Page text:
Did you read The New York Times’ piece, “A Rainbow Over Catholic Colleges: How Georgetown became a gay-friendly campus, despite doctrine, dissent, and ‘The Exorcist” (Sunday, Aug. 4, 2013)? The story highlights the advancement of the my-rights movement on the campus of Georgetown University, the nation’s oldest Roman Catholic University.
Much of the article focused on Georgetown student Nate Tisa who in March became the first openly gay student body president of the University. To get an idea of how gay-rights leadership writes off, discredits and disregards anyone who opposes them, take note of Tisa’s comments throughout the article.
Shortly after Mr. Tisa’s victory, William Peter Blatty, the octogenarian author of “The Exorcist,” and Manuel A. Miranda, a fellow alumnus, circulated a petition and 198-page memorandum condemning Georgetown for promoting a culture of “moral relativism” and an ideology of “radical autonomy.” More than 2,000 alumni have signed the petition, which was sent in May to Cardinal Donald W. Wuerl, archbishop of Washington. The petition calls on the archbishop to better regulate the university or strip it of its Catholic identity, an unlikely but technically possible outcome.
In other words, Blatty is calling on Georgetown to either get in line with official church doctrine and practice, or to stop identifying itself as Roman Catholic. As the moniker for his “Father King Society” states, he wants to make Georgetown “honest, Catholic, and better.”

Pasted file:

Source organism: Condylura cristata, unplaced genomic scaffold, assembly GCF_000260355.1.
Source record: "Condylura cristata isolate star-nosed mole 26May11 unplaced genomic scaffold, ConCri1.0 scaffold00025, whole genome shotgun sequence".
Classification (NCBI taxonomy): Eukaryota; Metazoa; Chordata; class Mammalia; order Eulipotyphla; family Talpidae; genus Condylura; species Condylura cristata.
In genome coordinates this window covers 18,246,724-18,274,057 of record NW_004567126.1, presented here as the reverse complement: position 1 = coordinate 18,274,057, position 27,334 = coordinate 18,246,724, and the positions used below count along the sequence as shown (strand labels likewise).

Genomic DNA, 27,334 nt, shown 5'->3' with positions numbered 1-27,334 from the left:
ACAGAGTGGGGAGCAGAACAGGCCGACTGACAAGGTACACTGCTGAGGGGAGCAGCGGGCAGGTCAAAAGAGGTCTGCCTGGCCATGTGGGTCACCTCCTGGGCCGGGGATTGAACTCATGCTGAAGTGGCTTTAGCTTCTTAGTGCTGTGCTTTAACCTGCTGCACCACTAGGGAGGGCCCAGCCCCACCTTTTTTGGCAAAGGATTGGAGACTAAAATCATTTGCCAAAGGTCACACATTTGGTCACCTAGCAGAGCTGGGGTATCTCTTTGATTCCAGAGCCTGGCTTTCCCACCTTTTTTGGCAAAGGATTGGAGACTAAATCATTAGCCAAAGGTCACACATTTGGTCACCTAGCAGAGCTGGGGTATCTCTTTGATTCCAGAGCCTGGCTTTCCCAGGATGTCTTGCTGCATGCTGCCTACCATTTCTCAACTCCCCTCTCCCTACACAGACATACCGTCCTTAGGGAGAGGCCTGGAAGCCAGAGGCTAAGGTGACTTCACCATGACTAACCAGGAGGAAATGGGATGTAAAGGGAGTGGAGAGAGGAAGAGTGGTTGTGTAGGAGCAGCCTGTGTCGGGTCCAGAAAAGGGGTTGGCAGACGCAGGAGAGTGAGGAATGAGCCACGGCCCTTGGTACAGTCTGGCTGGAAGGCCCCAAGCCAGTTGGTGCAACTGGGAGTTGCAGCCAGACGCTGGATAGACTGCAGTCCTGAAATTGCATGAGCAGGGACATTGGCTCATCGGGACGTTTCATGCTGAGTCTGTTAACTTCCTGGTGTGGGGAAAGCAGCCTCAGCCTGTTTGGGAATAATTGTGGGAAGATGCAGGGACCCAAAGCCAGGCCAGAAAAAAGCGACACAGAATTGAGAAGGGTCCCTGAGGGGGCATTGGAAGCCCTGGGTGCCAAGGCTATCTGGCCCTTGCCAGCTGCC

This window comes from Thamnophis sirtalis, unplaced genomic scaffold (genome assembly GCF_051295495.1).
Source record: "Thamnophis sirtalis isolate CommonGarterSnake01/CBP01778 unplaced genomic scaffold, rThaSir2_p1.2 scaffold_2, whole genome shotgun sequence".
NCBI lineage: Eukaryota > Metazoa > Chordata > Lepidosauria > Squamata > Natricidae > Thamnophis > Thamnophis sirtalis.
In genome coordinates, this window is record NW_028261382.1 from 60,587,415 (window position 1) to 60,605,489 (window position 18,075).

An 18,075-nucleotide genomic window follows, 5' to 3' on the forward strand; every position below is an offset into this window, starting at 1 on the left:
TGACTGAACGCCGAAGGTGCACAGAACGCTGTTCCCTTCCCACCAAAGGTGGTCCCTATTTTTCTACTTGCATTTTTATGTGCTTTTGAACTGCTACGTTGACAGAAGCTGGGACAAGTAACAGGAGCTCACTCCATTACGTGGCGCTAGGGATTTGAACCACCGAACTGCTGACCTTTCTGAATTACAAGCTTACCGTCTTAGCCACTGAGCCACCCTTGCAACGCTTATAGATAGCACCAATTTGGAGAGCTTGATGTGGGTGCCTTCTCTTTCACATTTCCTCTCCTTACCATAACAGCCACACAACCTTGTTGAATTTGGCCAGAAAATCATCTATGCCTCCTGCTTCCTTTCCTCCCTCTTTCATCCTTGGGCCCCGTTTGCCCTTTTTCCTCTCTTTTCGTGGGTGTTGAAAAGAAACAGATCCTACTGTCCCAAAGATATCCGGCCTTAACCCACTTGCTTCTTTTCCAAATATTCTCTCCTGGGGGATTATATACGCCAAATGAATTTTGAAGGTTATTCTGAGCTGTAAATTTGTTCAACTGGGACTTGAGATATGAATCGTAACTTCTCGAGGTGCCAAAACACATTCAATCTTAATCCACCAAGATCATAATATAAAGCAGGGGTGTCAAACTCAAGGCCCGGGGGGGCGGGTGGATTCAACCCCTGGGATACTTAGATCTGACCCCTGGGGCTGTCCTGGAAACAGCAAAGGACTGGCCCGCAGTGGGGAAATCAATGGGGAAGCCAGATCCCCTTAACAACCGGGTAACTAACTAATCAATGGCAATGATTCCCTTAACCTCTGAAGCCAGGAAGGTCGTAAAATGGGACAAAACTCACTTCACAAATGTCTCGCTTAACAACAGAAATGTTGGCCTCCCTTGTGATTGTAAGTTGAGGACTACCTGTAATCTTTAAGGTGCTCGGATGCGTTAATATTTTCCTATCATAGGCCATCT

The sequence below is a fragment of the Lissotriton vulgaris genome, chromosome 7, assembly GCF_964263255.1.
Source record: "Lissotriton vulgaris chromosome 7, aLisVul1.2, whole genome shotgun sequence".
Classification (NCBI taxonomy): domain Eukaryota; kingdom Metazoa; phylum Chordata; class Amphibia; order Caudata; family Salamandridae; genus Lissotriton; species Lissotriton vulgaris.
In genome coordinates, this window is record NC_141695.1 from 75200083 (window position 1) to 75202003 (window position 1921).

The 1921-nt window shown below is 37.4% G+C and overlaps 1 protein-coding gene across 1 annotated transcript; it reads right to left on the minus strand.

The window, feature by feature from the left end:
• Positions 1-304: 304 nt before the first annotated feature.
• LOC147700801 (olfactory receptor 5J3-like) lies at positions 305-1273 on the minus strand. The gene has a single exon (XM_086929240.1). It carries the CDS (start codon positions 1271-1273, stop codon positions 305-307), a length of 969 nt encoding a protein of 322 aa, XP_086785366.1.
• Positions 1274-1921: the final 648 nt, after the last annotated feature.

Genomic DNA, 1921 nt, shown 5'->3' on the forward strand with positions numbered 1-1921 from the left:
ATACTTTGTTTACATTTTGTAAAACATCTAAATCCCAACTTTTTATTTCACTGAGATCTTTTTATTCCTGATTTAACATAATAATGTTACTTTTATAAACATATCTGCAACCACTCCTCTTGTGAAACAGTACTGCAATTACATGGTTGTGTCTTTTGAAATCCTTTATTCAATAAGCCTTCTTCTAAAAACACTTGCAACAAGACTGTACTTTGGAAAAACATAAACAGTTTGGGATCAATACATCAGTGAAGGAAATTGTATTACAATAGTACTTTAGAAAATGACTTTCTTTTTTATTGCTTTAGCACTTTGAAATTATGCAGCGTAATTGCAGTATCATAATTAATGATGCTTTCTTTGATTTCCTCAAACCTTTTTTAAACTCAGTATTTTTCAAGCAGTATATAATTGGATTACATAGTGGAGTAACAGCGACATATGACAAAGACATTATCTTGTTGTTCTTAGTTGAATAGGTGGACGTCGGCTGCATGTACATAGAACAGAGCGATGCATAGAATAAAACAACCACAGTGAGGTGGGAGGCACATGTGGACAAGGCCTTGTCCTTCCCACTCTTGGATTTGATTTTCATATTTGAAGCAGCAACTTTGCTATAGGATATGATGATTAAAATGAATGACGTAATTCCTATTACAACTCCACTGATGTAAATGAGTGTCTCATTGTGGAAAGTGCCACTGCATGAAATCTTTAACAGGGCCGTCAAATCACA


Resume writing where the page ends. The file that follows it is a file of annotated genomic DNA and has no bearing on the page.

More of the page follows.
When Tisa was asked about the petition, he responded: “They just don’t get it.”
That’s the counter to 192 pages of an official canon lawsuit? — “They just don’t get it”?
The “it” the traditionalists apparently “don’t get” is that these changes are going to come whether the old “octogenarians” (as the NYT writer made a point of calling Blatty) like it or not.
Never mind the fact that God’s complementary design of man and woman, thousands of years of Judeo-Christian sexual ethics or the Bible itself run counter to his own practice, the NYT articles states that “It has taken Mr. Tisa years of reflection to work through how his sexual orientation and his Catholic faith can co-exist.”
Apparently, the “years of reflection” which an undergraduate has already spent in rationalizing his own personal proclivity to sin is worth more than the more than eight decades another alum has spent considering the call to holy living whatever the personal cost. The undergrad’s “years of reflection” are apparently also worth more than the thousands of years of cumulative moral tradition of the Church.
As Tisa clearly states: “We need to bring the Catholic identity into the 21st century.” Or, “Society is changing. And God is in that change.”
To read Tisa is to peer into the vapidness of the my-rights argument.
But not all Hoya students feel compelled to acquiesce to the peer pressure of the gay or my-rights movement. One such student, Andrew Schilling, penned a well-argued editorial for the campus newspaper, “Marriage an Institution Defined by Procreation,” in which he wrote: “True compassion for our L.G.B.T. friends does not mean turning marriage into a legal tool for social inclusion.”
Take note, such open advocacy for “traditional marriage” will become increasingly rare in the coming years, even on the campuses of universities with religious affiliation. After all, those who stand in opposition to the gay-rights or my-rights agenda “just don’t get it” — so the new narrative goes.